A great trap of the human ego is to substitute ignorance and overconfidence for an opportunity to learn. I’ve watched people fall into this trap when I try to engage with them, and I’ve seen myself fall into the trap as well.

One afternoon I was in a crowded store. I pushed my earplugs deeper into my ears so that I could avoid confusion, and leaned forward as I strained to understand the saleswoman’s voice over both the loud music and the distortion my earplugs created.

“My wife has a hearing disability, she—” my husband started to offer an explanation of my hyperacusis and auditory processing disorder, but the saleswoman cut him off.

“Oh, I totally understand. I was a schoolteacher for years before this. I had a couple of deaf kids in my classroom,” she nodded and smiled. I stared hard at her lips in an effort to augment my understanding. Sensory overload had rendered me nonverbal.

“No, what my wife has is—” he tried again.

“Don’t worry! I totally get it!” the saleswoman exclaimed.

About a year later I went to a yoga studio. My arrival at the class was a very big deal. I hadn’t done any yoga since the brain changes I’d had in 2014 had exacerbated both my auditory and visual challenges. I thought I’d open the conversation about my limitations by referring to one of my better known diagnoses.

“Hi. This is my first time here, and I just wanted to make you aware that I have some disabilities. Some of my mannerisms might seem a bit odd. You see, I’m autistic and—“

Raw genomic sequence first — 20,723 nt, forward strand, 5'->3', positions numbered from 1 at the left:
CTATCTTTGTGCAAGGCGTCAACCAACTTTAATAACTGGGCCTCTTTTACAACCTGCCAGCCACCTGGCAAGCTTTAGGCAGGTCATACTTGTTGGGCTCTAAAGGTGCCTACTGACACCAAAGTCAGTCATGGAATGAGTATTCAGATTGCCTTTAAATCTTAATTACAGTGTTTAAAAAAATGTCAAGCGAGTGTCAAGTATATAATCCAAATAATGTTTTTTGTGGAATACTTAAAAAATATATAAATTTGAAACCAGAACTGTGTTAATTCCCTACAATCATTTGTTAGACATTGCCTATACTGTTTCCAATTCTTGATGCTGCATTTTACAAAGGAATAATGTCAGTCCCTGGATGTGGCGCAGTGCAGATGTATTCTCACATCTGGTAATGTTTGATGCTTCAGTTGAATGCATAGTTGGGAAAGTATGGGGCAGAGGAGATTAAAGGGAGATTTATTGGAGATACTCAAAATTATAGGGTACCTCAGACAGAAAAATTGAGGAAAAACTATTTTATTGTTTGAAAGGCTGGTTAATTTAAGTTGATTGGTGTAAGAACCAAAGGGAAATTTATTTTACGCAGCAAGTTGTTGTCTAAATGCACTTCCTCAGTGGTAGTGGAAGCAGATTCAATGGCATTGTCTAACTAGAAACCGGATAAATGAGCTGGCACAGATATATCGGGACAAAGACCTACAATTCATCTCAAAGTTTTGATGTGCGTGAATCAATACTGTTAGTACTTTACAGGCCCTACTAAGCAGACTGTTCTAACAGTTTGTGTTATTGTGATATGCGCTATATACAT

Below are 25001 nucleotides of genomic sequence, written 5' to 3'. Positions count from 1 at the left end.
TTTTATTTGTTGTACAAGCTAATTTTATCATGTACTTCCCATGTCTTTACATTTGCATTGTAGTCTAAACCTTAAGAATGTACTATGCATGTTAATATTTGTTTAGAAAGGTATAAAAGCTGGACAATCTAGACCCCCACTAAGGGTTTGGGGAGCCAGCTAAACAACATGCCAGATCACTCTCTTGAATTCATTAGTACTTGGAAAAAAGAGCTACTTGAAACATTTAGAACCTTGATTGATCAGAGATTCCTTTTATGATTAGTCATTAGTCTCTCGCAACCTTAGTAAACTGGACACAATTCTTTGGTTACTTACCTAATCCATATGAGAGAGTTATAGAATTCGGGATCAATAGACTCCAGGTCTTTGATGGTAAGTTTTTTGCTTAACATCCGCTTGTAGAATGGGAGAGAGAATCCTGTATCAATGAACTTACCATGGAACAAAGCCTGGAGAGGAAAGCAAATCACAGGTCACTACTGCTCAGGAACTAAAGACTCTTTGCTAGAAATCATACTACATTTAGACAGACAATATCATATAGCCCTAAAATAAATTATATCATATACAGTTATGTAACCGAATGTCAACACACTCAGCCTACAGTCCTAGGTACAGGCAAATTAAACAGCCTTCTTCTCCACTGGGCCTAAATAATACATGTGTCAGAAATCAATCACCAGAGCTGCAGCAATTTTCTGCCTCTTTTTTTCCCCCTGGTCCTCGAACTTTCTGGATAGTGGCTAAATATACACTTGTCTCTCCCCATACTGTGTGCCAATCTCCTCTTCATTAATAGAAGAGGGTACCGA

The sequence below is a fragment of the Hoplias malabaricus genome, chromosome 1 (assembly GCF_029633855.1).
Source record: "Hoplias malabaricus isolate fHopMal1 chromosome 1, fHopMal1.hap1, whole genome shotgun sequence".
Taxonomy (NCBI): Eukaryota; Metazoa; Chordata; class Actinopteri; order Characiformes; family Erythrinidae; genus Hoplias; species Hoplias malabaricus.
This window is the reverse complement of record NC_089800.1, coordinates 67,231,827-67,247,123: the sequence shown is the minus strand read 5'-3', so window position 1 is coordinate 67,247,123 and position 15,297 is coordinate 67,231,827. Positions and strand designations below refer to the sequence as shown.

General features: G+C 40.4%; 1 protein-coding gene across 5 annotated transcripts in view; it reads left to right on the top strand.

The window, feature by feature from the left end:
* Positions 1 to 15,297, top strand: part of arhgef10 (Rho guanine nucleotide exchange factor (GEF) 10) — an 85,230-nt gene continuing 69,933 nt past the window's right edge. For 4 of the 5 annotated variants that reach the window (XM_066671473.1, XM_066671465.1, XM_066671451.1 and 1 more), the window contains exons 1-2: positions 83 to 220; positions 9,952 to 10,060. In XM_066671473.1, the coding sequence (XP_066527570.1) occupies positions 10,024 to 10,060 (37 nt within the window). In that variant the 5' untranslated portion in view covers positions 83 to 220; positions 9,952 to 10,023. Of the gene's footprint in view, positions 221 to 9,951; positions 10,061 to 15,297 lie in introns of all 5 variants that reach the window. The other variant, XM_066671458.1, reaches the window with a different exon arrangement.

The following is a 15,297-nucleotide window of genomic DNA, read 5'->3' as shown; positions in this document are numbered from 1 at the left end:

“Oh, don’t you worry! I’ve studied autism. I completely get it. No worries about how you come off!”

I become disoriented when people interrupt me, so I stopped speaking. I’d wanted to explain that I need to rely quite a bit on visual cues, but that those could fail me too. I’d wanted to say that I might learn a bit more slowly than the rest of the students, but if I struggled it would be best to let me continue my efforts to imitate the poses in silence and by demonstration, rather than verbally coaching me. But I closed my mouth and didn’t say anything.

It can be hard to resist the temptation to believe we fully understand the experiences of another human being, simply because we have a passing familiarity with the first words they use to describe their journey through this life. But overconfidence in the breadth of our empathy can be a big obstacle to true understanding.

Someone once told me they could complete the sentences of others with near perfect accuracy. They substituted a belief in their possession of a communication superpower for authentic listening. This person then proceeded to transform most of what I said to them into something vastly different from intended meaning. I’d rarely encountered such a deep and profound misunderstanding.

Language can put us at a disadvantage. Humans have to agree to at least a working definition of words to get anything done. But it’s unwise to rely on our previous relationships of a few words when we’re trying to get to know another human being. It’s a far better idea to hear one another out.

Even when discussing non-human topics, we can miss a lot by glossing over details offered to us. You may tell me you have a painting of a black and white dog. If I become eager and cut you off, proclaiming that I too have a watercolor of a husky racing across the Arctic, I may miss the beauty of your story about the oil painting of your grandmother’s Boston Terrier. A dog that saved her life by waking her when her house caught fire.

Listen. Learn. Understand. You never know what someone might teach you.


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Twilah H is a recovering patient. She studied Philosophy with a concentration in ethics at the University of Kansas. Through writing, meditation, relationship building, and quilt creation she has found a place of peace.

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